Google boss Larry Page pictures his company like a toothbrush: used at least twice a day. This quirky metaphor is what spurs Google’s marketing director, Joshua Spanier.
Yet when Google, one of the world’s most recognised online brands, wanted to market itself, it eschewed a digital-only strategy in favour of print media as its springboard.
Speaking at the recent AdTech event in Sydney, Spanier explained that a campaign run in the travel section of The New York Times drove readers to the newspaper’s home page. After 157 days, Google measured a 9.1% increase in awareness of Google Maps, and a 9.9% intention among readers to use its maps and search applications when travelling.
“Ultimately, the people who will discover it are people who read The New York Times and the people they tell about it,” Spanier said. And that can be a lot of people.
Down But Far From Out
Print may seem to be under siege, but it is still a durable marketing platform. According to Deloitte’s “2014 Media Consumer Survey,” respondents pay more attention to print advertising in newspapers and magazines than they do to online advertisements. And, while subscriptions to printed newspapers are falling, a substantial 49% of respondents said they prefer printed magazines over digital.
It’s a theme that resonates for Singapore-based Sean Davidson, head of marketing and communications for Tata Consultancy Services, which has used print advertising to market and brand its TCS New York City Marathon event.
“Like anything in campaigns, it’s about the having the right mix and ensuring you are reaching all relevant audiences through whatever channels will get the best results for you,” Davidson said. “Regarding print, I think there is certainly still an opportunity to consider it in campaigns. It depends on the scale of the campaign and audiences, and your budget, of course.”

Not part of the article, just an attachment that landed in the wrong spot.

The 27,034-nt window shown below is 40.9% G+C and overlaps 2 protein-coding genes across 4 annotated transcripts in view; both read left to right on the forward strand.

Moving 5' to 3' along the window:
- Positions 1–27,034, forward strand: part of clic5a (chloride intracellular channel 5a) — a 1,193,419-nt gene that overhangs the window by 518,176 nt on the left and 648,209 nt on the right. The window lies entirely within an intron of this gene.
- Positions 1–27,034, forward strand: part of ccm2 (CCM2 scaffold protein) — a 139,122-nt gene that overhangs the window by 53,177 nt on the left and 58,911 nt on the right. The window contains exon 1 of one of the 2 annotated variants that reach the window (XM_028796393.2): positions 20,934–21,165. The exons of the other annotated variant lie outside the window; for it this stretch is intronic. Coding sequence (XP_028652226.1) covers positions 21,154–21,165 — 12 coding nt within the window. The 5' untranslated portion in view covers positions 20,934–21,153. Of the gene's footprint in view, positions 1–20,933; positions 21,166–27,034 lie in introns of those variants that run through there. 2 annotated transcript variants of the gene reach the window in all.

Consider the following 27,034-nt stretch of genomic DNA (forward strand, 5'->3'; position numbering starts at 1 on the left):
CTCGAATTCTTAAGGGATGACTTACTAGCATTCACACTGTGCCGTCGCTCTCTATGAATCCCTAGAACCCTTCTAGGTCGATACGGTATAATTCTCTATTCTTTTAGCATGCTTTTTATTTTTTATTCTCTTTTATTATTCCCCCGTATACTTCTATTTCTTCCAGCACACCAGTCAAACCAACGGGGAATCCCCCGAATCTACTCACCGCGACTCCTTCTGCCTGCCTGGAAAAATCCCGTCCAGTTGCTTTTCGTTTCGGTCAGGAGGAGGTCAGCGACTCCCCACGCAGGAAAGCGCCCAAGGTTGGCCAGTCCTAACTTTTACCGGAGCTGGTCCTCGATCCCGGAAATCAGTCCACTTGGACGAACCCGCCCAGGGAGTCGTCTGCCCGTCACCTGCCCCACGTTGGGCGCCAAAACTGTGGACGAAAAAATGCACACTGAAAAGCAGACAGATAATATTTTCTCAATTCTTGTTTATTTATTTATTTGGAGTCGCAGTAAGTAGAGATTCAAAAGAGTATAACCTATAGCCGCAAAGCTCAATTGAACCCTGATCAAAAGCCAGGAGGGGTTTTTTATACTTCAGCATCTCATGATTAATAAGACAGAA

Davidson said he believes that, in most situations, a mix of print and digital achieves optimal results. Luxury goods, real estate, and mobile phones are particularly strong categories for print, he added, with the key target being wealthy individuals and middle-aged readers.
In some countries, the market for print is still growing steadily. McKinsey & Company’s “2014 Global Media Report” identified India and China as print-growth markets compared with the rest of the world.
While the report noted that digital advertising is growing rapidly, investment in magazine and newspaper advertising is still relatively strong. It forecast that global digital advertising would reach $US167 billion this year, but combined spending on consumer magazines ($US62 billion) and newspapers ($US151 billion) still eclipses that total.
Gaye Steel, marketing director at Guihen Jones, a Sydney firm specialising in in-store retail communications, is agnostic about the print versus digital debate.
“You need the strategy first,” Steel said. “Quite often inexperienced marketers will say, ‘We need to do digital,’ but you need the right content and the right platform. Where does your audience engage?”
When advertising agency Memac Ogilvy was called on to help launch a new soft drink flavour in the Middle East, the answer to that question was print. It discovered that the youth audience preferred to follow emerging trends through magazines. To promote the new Fanta flavour, the agency developed a special “lickable” advertisement--clearly only one medium could fit that message.
According to Steel, print still has a big role to play, although she stressed the importance of digital, particularly as a “message multiplier.” But it always needs to fit the strategy, she added.
Similarly, Mark Uncles, deputy dean and professor of marketing at UNSW Business School in Sydney, said he believes print and digital can co-exist, with glossy print campaigns often working well to drive people online for further engagement.
“The extent to which it works depends on whether people reading a magazine or newspaper are exposed to other media,” Uncles said.
The cachet of a glossy print publication has lingered over the past decade, Uncles said, and many blended print-digital campaigns still benefit from that.
However, he acknowledged that “with digital you can check if the audience is being delivered,” whereas print engagement is far harder to measure and often remains an article of faith.